Artigo em Inglês | MEDLINE | ID: mdl-32511515

RESUMO

The COVID19 pandemic is likely to cause more than a million of deaths worldwide, primarily due to complications from COVID19-associated acute respiratory distress syndrome (ARDS). Controversy surrounds the circulating cytokine/chemokine profile of COVID19-associated ARDS, with some groups suggesting that it is similar to non-COVID19 ARDS patients and others observing substantial differences. Moreover, while a hyperinflammatory phenotype associates with higher mortality in non-COVID19 ARDS, there is little information on the inflammatory landscape's association with mortality in COVID19 ARDS patients. Even though the circulating leukocytes' transcriptomic signature has been associated with distinct phenotypes and outcomes in critical illness including ARDS, it is unclear whether the mortality-associated inflammatory mediators from COVID19 patients are transcriptionally regulated in the leukocyte compartment. Here, we conducted a prospective cohort study of 41 mechanically ventilated patients with COVID19 infection using highly calibrated methods to define the levels of plasma cytokines/chemokines and their gene expressions in circulating leukocytes. Plasma IL1RA and IL8 were found positively associated with mortality while RANTES and EGF negatively associated with that outcome. However, the leukocyte gene expression of these proteins had no statistically significant correlation with mortality. These data suggest a unique inflammatory signature associated with severe COVID19.

11.
Int J Mol Sci ; 21(3)2020 Jan 31.
Artigo em Inglês | MEDLINE | ID: mdl-32023946

RESUMO

Skeletal muscle dysfunction is a major comorbidity in chronic obstructive pulmonary disease (COPD) and other pulmonary conditions. Chronic CO2 retention, or hypercapnia, also occur in some of these patients. Both muscle dysfunction and hypercapnia associate with higher mortality in these populations. Over the last years, we have established a mechanistic link between hypercapnia and skeletal muscle dysfunction, which is regulated by AMPK and causes depressed anabolism via reduced ribosomal biogenesis and accelerated catabolism via proteasomal degradation. In this review, we discuss the main findings linking AMPK with hypercapnic pulmonary disease both in the lungs and skeletal muscles, and also outline potential avenues for future research in the area based on knowledge gaps and opportunities to expand mechanistic research with translational implications.


Assuntos
Proteínas Quinases Ativadas por AMP/metabolismo , Hipercapnia/metabolismo , Músculo Esquelético/metabolismo , Doença Pulmonar Obstrutiva Crônica/metabolismo , Animais , Dióxido de Carbono/metabolismo , Comorbidade , Humanos , Atrofia Muscular/metabolismo , Ribossomos/metabolismo
12.
J Appl Physiol (1985) ; 128(1): 134-148, 2020 01 01.
Artigo em Inglês | MEDLINE | ID: mdl-31774358

RESUMO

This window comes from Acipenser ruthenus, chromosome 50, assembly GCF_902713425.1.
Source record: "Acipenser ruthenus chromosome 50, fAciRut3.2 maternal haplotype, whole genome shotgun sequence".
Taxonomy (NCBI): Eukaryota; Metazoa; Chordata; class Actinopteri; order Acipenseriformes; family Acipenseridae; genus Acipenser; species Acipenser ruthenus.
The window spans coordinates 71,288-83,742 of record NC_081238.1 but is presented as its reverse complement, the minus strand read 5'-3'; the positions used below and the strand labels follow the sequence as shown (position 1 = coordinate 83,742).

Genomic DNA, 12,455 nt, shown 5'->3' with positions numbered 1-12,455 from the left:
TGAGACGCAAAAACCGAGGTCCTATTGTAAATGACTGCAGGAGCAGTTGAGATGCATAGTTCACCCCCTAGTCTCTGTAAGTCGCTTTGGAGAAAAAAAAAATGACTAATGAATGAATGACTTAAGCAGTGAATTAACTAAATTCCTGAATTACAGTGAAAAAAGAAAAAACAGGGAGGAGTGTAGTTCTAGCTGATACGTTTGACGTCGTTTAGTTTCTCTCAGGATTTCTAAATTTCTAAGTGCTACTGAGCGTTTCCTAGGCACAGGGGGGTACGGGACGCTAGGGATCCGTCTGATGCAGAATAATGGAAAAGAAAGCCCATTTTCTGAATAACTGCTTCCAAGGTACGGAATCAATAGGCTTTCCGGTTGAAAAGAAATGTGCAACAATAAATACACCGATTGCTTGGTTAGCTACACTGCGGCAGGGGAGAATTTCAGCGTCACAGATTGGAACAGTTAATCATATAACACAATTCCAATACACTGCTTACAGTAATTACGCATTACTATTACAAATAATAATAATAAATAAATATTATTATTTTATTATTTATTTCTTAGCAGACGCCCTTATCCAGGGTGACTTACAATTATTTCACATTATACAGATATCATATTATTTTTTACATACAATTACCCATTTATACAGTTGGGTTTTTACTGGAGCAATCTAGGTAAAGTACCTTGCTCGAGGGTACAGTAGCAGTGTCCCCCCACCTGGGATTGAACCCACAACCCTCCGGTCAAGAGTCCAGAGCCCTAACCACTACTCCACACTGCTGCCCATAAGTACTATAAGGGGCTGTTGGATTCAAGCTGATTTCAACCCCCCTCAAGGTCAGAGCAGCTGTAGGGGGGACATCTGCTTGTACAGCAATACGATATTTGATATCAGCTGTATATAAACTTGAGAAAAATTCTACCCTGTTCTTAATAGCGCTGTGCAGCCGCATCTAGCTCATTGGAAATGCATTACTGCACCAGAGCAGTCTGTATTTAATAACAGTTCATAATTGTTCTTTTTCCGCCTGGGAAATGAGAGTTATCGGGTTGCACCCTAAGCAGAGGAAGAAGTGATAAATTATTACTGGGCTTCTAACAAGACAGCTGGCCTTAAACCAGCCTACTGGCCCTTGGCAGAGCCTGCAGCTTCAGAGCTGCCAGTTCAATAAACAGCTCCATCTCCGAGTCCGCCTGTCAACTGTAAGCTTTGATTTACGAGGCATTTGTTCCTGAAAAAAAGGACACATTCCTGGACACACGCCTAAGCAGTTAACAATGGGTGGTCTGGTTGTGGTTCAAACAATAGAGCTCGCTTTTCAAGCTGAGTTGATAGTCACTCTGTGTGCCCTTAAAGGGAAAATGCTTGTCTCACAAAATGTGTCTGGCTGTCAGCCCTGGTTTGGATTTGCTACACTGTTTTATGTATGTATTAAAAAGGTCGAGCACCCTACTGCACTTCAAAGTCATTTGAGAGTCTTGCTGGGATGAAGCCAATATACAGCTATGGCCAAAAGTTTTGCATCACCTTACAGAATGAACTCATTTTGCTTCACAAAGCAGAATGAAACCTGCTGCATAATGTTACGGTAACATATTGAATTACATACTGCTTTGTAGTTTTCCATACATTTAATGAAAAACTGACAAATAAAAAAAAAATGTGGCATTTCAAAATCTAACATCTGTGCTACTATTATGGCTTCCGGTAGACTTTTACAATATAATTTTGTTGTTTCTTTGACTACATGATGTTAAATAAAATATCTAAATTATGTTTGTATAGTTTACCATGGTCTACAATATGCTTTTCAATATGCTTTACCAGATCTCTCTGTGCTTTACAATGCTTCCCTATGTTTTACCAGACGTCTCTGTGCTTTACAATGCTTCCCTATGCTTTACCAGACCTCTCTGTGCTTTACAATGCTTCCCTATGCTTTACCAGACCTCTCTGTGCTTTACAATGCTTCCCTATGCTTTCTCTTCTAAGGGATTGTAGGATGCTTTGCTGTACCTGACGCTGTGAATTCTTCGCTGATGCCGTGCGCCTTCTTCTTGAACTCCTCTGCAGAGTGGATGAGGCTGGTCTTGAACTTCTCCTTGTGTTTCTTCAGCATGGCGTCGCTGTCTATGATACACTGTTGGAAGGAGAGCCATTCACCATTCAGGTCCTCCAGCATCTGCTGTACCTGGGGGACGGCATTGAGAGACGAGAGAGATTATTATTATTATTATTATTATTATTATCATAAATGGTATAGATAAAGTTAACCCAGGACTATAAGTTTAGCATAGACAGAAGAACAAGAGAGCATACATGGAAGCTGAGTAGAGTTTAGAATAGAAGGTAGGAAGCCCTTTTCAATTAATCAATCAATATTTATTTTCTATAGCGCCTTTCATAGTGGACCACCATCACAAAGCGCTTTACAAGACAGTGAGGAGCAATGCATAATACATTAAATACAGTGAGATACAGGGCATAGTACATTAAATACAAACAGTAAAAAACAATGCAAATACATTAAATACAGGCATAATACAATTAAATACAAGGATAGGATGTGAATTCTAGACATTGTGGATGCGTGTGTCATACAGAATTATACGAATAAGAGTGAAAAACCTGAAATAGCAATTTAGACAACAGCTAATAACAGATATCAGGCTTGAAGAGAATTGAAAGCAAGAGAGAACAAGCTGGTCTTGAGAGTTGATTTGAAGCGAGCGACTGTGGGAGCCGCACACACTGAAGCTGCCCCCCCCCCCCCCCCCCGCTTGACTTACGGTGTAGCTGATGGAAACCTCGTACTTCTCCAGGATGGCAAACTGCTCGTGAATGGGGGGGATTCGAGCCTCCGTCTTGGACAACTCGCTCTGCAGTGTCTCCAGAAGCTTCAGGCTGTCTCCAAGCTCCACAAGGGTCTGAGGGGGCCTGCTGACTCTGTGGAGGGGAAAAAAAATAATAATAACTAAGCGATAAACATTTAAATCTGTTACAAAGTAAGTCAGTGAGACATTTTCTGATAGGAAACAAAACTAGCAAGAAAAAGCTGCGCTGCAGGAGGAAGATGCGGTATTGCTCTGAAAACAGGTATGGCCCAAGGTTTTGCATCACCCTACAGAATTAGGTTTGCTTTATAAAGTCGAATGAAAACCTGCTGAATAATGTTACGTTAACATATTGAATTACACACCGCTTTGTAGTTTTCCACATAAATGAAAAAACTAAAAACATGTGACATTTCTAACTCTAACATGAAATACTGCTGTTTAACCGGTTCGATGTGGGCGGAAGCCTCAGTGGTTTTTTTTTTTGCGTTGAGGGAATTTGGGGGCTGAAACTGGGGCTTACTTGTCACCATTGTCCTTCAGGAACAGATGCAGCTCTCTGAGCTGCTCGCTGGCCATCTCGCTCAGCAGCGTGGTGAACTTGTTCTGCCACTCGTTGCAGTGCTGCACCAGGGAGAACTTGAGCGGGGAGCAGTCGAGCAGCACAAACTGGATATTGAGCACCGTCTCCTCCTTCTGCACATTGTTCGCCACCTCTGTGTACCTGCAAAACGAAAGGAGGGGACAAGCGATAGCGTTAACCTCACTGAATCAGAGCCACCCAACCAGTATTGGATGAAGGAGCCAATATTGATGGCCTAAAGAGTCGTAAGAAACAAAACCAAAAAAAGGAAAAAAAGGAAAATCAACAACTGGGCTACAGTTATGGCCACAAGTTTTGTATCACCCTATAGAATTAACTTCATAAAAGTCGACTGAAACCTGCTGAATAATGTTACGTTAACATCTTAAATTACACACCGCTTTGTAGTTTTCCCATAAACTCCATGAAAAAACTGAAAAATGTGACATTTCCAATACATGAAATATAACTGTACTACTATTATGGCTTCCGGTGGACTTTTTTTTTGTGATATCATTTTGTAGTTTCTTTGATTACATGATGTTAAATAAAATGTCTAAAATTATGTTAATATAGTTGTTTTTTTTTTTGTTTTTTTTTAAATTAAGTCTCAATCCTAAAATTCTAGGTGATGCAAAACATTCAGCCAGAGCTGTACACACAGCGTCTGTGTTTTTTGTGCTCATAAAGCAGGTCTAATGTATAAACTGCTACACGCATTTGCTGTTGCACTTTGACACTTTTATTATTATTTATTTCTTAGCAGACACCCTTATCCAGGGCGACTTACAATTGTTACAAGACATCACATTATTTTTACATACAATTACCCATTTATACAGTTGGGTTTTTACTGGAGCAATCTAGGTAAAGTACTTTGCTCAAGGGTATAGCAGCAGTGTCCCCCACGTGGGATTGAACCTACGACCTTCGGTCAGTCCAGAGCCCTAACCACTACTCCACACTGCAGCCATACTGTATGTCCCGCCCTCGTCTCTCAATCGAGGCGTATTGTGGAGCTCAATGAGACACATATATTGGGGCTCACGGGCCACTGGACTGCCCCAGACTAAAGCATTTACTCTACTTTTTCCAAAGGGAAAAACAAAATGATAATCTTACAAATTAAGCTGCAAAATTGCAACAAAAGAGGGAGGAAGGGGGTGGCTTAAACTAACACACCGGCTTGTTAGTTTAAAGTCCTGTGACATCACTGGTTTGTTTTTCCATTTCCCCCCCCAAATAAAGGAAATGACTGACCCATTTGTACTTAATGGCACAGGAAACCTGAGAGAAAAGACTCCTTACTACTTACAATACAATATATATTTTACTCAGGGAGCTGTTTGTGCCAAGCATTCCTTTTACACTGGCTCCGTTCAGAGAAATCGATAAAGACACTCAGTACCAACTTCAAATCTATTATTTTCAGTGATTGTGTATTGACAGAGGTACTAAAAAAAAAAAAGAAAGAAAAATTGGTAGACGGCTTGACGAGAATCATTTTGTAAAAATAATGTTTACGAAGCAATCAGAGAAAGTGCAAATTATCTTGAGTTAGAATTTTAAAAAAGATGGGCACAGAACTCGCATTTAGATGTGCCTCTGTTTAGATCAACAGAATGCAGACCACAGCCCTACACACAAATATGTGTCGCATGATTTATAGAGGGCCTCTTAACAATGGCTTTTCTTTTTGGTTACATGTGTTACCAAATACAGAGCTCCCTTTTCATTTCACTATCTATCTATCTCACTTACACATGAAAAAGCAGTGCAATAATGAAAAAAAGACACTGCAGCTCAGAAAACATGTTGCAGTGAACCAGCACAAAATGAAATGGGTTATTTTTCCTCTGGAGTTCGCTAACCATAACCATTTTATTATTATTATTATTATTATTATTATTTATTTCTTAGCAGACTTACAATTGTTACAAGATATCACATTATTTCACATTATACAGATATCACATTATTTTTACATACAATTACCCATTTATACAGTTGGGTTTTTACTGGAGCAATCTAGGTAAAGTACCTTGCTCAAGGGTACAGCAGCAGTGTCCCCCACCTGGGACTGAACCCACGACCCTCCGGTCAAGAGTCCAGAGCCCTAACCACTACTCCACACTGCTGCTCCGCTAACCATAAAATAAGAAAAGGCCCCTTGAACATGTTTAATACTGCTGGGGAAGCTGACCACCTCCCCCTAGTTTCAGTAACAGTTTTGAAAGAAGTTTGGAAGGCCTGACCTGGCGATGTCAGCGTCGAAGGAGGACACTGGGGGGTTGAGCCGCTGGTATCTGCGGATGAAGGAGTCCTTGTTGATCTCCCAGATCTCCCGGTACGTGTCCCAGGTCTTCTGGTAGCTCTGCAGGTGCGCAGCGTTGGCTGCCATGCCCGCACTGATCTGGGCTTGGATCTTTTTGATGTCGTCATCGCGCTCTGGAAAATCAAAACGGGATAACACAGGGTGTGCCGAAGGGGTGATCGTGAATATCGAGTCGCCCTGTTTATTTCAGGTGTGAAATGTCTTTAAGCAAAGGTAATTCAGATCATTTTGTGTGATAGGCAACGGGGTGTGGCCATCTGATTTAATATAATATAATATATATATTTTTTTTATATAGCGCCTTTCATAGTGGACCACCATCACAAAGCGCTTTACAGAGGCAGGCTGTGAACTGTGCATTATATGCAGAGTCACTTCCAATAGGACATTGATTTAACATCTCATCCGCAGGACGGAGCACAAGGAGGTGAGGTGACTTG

Patients with chronic obstructive pulmonary disease (COPD) usually develop skeletal muscle dysfunction, which represents a major comorbidity in these patients and is strongly associated with mortality and other poor outcomes. Although clinical data indicates that accelerated protein degradation and metabolic disruption are common associations of muscle dysfunction in COPD, there is very limited data on the mechanisms regulating the process, in part, due to the lack of research performed on a validated animal model of pulmonary emphysema. This model deficiency complicates the translational value of data generated with highly reductionist settings. Here, we use an established transgenic animal model of COPD based on inducible IL-13-driven pulmonary emphysema (IL-13TG) to interrogate the mechanisms of skeletal muscle dysfunction. Skeletal muscles from these emphysematous mice develop most features present in COPD patients, including atrophy, decreased oxygen consumption, and reduced force-generation capacity. Analysis of muscle proteome indicates downregulation of succinate dehydrogenase C (SDH-C), which correlates with reduced enzymatic activity, also consistent with previous clinical observations. Ontology terms identified with human data, such as ATP binding/bioenergetics are also downregulated in this animal's skeletal muscles. Moreover, chronic exercise can partially restore muscle mass, metabolic and force-generation capacity, and SDH activity in COPD mice. We conclude that this animal model of COPD/emphysema is an adequate platform to further investigate mechanisms of muscle dysfunction in this setting and demonstrates multiple approaches that can be used to address specific mechanisms regulating this process.NEW & NOTEWORTHY Skeletal muscle dysfunction is a relevant comorbidity in patients with chronic obstructive pulmonary disease (COPD). Mechanistic research in the area has so far been accomplished with models based on specific exposures to otherwise healthy animals, and no investigation using an established and validated animal model of COPD has been accomplished. We present an animal model of COPD that was previously shown to recapitulate pulmonary functional and histologic features present in patients with COPD, and demonstrates most of the features present in patients with pulmonary emphysema-associated muscle dysfunction, which we proposed as an adequate tool to develop mechanistic research in the area.